Nottingham-based Focus Consultants has been working with the Vulcan to the Sky Trust to undertake an options appraisal to identify the best possible future for the iconic aircraft Avro Vulcan XH558, The Spirit of Great Britain.
The Vulcan was flown by the RAF for 33 years between 1960 and 1993. She was built to deliver Britain’s first atomic bomb, ‘Blue Danube’, as a deterrent against Soviet aggression during the Cold War. Through fundraising and restoration work, widely believed to be the most complex technical heritage project ever undertaken, she was returned to flight in 2007 and has since performed in numerous air shows across the UK and Europe.
However, for a range of technical reasons, the aircraft is coming towards the end of its flying life. The Vulcan to the Sky Trust, which owns and operates the aircraft, is keen that there will be continuing public benefits once she has stopped flying in the form of education and inspirational activities around the aircraft aimed at helping to solve the shortage of engineers and technical staff that is currently a significant challenge for British businesses.
In recognition of this, the Vulcan to the Sky Trust has been awarded £10,000 funding from the Heritage Lottery Fund’s Start Up Programme to identify the most effective future role for the best conserved large British aircraft of her era after she is grounded.
For the last three months, Focus has been working with the Trust to examine a range of options which will allow the Vulcan to maintain the value endowed upon it by the public and enable her to continue to deliver substantial public benefit.
Dr Robert Pleming, chief executive of the Vulcan to the Sky Trust said: “We are thrilled the Heritage Lottery Fund has recognised the potential of Vulcan XH558 to bring value to our economy and pleasure to the public even when she is no longer flying. We have been working with Focus to look at how XH558 can continue inspiring young people with the excitement of engineering and innovation, helping to solve the UK’s technical skills shortage.”
Associate at Focus, Heather Frecklington, said: “The Vulcan has incredible significance, as a powerful reminder of the knife-edge tension of the Cold War, an innovative engineering triumph and a symbol that continues to pull on the heart strings of the British public. It is essential that her revered position is maintained once she has been permanently grounded and is not lost for future generations. At Focus we are proud to be working with the Trust to identify an option that not only ensures her survival in outstanding condition, but also ensures she continues to inspire and benefit the public who have shown boundless support for her hitherto.”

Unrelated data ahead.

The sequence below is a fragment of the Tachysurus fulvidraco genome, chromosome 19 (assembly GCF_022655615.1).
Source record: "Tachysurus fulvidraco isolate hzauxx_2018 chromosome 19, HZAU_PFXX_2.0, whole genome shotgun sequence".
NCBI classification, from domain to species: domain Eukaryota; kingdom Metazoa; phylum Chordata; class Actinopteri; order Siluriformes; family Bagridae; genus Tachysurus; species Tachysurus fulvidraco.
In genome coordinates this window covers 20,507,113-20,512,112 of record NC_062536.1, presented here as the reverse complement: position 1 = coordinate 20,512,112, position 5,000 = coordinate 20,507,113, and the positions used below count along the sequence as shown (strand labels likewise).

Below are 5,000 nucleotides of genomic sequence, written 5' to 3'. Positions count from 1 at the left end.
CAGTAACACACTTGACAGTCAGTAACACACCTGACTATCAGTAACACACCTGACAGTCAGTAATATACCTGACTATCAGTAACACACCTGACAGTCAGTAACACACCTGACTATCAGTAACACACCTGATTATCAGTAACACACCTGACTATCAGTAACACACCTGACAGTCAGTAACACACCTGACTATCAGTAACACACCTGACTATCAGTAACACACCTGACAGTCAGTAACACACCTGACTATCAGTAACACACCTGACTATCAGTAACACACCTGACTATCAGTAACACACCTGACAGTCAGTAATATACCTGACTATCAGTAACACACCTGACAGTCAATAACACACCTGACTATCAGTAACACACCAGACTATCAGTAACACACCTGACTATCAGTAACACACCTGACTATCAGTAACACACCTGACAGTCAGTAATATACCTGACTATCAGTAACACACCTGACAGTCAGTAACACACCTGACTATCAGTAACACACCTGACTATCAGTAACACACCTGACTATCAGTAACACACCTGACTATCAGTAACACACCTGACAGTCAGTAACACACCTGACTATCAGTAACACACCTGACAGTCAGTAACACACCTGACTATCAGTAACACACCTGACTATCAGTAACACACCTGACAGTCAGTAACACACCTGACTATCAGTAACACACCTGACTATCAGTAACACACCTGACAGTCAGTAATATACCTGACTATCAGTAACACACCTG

The Vulcan is currently based at Robin Hood Airport, Doncaster.
Focus, which is celebrating its 20th anniversary during 2014, offers a range of services in the heritage and development sector, including funding and economic development, regeneration expertise, energy consultancy and chartered surveying services.
Since its creation in 1994, Focus has secured more than £925 million of grant assistance and delivered more than £1 billion of projects and programmes - making it one of the most successful businesses of its kind in the country.
It has worked on a range of high-profile projects in the arts, heritage and tourism sector, including some of the major museums across the UK, and important historical and ecclesiastical sites.
As well as its head office at Phoenix Business Park in Nottingham, it also has branches in London, Leicester, and Boston and Aubourn in Lincolnshire.
For more information visit www.focus-consultants.co.uk
Press release issued by Nottingham PR company Perfect 10 PR www.perfect10pr.co.uk